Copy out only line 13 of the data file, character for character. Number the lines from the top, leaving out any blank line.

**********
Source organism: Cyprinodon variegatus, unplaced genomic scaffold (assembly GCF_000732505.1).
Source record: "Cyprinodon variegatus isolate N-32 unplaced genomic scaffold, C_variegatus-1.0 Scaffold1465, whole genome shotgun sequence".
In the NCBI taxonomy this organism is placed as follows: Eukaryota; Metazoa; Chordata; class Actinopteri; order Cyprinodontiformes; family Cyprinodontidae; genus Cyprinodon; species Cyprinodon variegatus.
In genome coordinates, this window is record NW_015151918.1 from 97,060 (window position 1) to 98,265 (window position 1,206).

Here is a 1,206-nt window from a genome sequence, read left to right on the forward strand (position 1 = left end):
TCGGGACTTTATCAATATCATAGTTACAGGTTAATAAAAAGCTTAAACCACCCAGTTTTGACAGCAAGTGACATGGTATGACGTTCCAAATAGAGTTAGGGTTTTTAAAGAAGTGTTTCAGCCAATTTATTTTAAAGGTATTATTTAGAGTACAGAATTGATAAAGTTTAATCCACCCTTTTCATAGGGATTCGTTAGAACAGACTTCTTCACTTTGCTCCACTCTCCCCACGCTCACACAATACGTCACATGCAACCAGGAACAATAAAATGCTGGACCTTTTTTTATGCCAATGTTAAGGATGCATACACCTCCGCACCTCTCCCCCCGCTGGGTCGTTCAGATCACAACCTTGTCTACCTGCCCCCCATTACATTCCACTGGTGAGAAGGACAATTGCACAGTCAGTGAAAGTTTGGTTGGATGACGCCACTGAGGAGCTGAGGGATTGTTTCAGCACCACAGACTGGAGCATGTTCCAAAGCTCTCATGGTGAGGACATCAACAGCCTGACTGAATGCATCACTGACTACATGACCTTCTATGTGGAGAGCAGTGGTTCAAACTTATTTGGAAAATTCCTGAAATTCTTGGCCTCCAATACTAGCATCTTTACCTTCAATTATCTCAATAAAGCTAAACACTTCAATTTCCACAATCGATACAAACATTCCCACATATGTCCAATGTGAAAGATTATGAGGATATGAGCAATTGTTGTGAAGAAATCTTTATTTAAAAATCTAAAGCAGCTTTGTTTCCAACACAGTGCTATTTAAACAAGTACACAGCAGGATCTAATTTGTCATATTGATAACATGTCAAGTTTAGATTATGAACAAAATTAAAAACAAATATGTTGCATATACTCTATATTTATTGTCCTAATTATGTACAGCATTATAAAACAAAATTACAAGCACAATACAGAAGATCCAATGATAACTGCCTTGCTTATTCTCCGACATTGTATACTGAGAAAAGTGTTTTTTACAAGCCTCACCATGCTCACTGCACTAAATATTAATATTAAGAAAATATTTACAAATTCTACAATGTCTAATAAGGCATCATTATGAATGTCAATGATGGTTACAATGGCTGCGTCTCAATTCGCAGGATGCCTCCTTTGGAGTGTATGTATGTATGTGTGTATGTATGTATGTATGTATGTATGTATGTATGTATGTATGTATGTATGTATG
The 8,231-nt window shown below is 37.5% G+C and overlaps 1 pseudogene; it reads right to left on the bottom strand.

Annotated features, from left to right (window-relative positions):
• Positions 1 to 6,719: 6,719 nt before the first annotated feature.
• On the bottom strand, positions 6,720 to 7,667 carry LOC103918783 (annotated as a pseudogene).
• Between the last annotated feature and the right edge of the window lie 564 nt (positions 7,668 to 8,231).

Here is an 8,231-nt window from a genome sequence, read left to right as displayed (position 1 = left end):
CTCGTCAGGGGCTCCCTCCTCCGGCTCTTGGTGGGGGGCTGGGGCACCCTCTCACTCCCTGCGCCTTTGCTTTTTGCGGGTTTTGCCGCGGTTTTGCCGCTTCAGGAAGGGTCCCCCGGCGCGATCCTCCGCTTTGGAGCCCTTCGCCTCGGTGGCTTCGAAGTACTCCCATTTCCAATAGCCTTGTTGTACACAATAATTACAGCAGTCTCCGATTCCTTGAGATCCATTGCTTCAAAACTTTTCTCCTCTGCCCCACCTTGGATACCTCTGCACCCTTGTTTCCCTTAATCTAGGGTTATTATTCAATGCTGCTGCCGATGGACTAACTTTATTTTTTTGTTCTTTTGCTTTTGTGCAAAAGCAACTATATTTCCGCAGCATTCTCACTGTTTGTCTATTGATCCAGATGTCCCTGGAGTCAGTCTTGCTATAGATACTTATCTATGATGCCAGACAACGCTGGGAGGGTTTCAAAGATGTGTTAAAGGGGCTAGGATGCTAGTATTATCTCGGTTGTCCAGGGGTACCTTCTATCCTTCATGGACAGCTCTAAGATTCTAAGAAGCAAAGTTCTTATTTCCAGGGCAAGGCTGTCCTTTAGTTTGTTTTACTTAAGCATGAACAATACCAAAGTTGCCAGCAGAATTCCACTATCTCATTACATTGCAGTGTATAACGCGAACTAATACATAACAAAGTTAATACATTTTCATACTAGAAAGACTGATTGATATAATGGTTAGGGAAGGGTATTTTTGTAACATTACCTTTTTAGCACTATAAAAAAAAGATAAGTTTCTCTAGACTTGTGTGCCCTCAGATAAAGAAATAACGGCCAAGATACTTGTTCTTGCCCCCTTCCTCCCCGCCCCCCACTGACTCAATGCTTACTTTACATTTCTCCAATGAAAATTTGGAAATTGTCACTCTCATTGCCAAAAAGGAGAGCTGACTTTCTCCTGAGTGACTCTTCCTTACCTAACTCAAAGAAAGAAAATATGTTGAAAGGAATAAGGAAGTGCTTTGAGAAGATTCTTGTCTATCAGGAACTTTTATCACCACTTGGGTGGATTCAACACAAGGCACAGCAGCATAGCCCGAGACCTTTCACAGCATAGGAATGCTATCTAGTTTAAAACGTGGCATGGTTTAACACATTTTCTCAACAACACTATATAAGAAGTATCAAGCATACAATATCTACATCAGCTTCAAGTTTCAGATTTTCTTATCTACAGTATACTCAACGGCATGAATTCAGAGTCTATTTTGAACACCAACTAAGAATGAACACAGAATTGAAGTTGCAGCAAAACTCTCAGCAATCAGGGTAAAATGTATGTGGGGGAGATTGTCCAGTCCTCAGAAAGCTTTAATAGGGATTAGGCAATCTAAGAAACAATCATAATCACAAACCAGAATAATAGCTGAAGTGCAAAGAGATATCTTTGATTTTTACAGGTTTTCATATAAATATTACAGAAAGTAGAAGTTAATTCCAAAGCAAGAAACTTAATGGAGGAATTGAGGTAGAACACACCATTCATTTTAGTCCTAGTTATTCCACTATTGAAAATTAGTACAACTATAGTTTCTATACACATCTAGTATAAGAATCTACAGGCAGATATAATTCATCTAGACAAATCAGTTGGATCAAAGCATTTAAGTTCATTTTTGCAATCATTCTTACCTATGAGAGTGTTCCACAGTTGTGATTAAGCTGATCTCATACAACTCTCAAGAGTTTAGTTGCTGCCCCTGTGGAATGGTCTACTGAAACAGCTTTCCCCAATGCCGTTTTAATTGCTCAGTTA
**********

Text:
CTCGTCAGGGGCTCCCTCCTCCGGCTCTTGGTGGGGGGCTGGGGCACCCTCTCACTCCCTGCGCCTTTGCTTTTTGCGGGTTTTGCCGCGGTTTTGCCGCTTCAGGAAGGGTCCCCCGGCGCGATCCTCCGCTTTGGAGCCCTTCGCCTCGGTGGCTTCGAAGTACTCCCATTTCCAATAGCCTTGTTGTACACAATAATTACAGCAGTCTCCGATTCCTTGAGATCCATTGCTTCAAAACTTTTCTCCTCTGCCCCACCTTGGATACCTCTGCACCCTTGTTTCCCTTAATCTAGGGTTATTATTCAATGCTGCTGCCGATGGACTAACTTTATTTTTTTGTTCTTTTGCTTTTGTGCAAAAGCAACTATATTTCCGCAGCATTCTCACTGTTTGTCTATTGATCCAGATGTCCCTGGAGTCAGTCTTGCTATAGATACTTATCTATGATGCCAGACAACGCTGGGAGGGTTTCAAAGATGTGTTAAAGGGGCTAGGATGCTAGTATTATCTCGGTTGTCCAGGGGTACCTTCTATCCTTCATGGACAGCTCTAAGATTCTAAGAAGCAAAGTTCTTATTTCCAGGGCAAGGCTGTCCTTTAGTTTGTTTTACTTAAGCATGAACAATACCAAAGTTGCCAGCAGAATTCCACTATCTCATTACATTGCAGTGTATAACGCGAACTAATACATAACAAAGTTAATACATTTTCATACTAGAAAGACTGATTGATATAATGGTTAGGGAAGGGTATTTTTGTAACATTACCTTTTTAGCACTATAAAAAAAAGATAAGTTTCTCTAGACTTGTGTGCCCTCAGATAAAGAAATAACGGCCAAGATACTTGTTCTTGCCCCCTTCCTCCCCGCCCCCCACTGACTCAATGCTTACTTTACATTTCTCCAATGAAAATTTGGAAATTGTCACTCTCATTGCCAAAAAGGAGAGCTGACTTTCTCCTGAGTGACTCTTCCTTACCTAACTCAAAGAAAGAAAATATGTTGAAAGGAATAAGGAAGTGCTTTGAGAAGATTCTTGTCTATCAGGAACTTTTATCACCACTTGGGTGGATTCAACACAAGGCACAGCAGCATAGCCCGAGACCTTTCACAGCATAGGAATGCTATCTAGTTTAAAACGTGGCATGGTTTAACACATTTTCTCAACAACACTATATAAGAAGTATCAAGCATACAATATCTACATCAGCTTCAAGTTTCAGATTTTCTTATCTACAGTATACTCAACGGCATGAATTCAGAGTCTATTTTGAACACCAACTAAGAATGAACACAGAATTGAAGTTGCAGCAAAACTCTCAGCAATCAGGGTAAAATGTATGTGGGGGAGATTGTCCAGTCCTCAGAAAGCTTTAATAGGGATTAGGCAATCTAAGAAACAATCATAATCACAAACCAGAATAATAGCTGAAGTGCAAAGAGATATCTTTGATTTTTACAGGTTTTCATATAAATATTACAGAAAGTAGAAGTTAATTCCAAAGCAAGAAACTTAATGGAGGAATTGAGGTAGAACACACCATTCATTTTAGTCCTAGTTATTCCACTATTGAAAATTAGTACAACTATAGTTTCTATACACATCTAGTATAAGAATCTACAGGCAGATATAATTCATCTAGACAAATCAGTTGGATCAAAGCATTTAAGTTCATTTTTGCAATCATTCTTACCTATGAGAGTGTTCCACAGTTGTGATTAAGCTGATCTCATACAACTCTCAAGAGTTTAGTTGCTGCCCCTGTGGAATGGTCTACTGAAACAGCTTTCCCCAATGCCGTTTTAATTGCTCAGTTA